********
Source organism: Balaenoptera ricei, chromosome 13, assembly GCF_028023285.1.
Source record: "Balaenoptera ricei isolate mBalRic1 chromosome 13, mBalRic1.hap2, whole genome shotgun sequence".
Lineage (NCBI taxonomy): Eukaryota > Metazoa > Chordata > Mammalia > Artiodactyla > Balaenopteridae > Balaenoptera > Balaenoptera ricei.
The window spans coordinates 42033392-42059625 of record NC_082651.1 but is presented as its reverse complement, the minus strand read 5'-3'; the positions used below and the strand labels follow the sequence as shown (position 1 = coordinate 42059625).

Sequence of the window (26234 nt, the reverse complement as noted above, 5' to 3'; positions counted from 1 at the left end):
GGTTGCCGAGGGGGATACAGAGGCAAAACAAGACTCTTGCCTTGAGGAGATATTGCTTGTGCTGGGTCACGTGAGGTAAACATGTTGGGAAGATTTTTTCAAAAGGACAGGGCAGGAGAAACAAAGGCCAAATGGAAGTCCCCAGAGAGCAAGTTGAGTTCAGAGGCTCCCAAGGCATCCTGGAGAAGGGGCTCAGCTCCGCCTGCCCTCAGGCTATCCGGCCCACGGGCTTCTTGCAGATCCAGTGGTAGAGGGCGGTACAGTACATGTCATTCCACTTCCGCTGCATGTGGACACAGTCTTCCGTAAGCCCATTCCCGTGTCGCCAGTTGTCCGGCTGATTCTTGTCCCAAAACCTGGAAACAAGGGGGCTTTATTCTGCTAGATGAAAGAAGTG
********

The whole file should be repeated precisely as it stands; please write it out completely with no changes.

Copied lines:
Source organism: Balaenoptera ricei, chromosome 13, assembly GCF_028023285.1.
Source record: "Balaenoptera ricei isolate mBalRic1 chromosome 13, mBalRic1.hap2, whole genome shotgun sequence".
Lineage (NCBI taxonomy): Eukaryota > Metazoa > Chordata > Mammalia > Artiodactyla > Balaenopteridae > Balaenoptera > Balaenoptera ricei.
The window spans coordinates 42033392-42059625 of record NC_082651.1 but is presented as its reverse complement, the minus strand read 5'-3'; the positions used below and the strand labels follow the sequence as shown (position 1 = coordinate 42059625).

Sequence of the window (26234 nt, the reverse complement as noted above, 5' to 3'; positions counted from 1 at the left end):
GGTTGCCGAGGGGGATACAGAGGCAAAACAAGACTCTTGCCTTGAGGAGATATTGCTTGTGCTGGGTCACGTGAGGTAAACATGTTGGGAAGATTTTTTCAAAAGGACAGGGCAGGAGAAACAAAGGCCAAATGGAAGTCCCCAGAGAGCAAGTTGAGTTCAGAGGCTCCCAAGGCATCCTGGAGAAGGGGCTCAGCTCCGCCTGCCCTCAGGCTATCCGGCCCACGGGCTTCTTGCAGATCCAGTGGTAGAGGGCGGTACAGTACATGTCATTCCACTTCCGCTGCATGTGGACACAGTCTTCCGTAAGCCCATTCCCGTGTCGCCAGTTGTCCGGCTGATTCTTGTCCCAAAACCTGGAAACAAGGGGGCTTTATTCTGCTAGATGAAAGAAGTG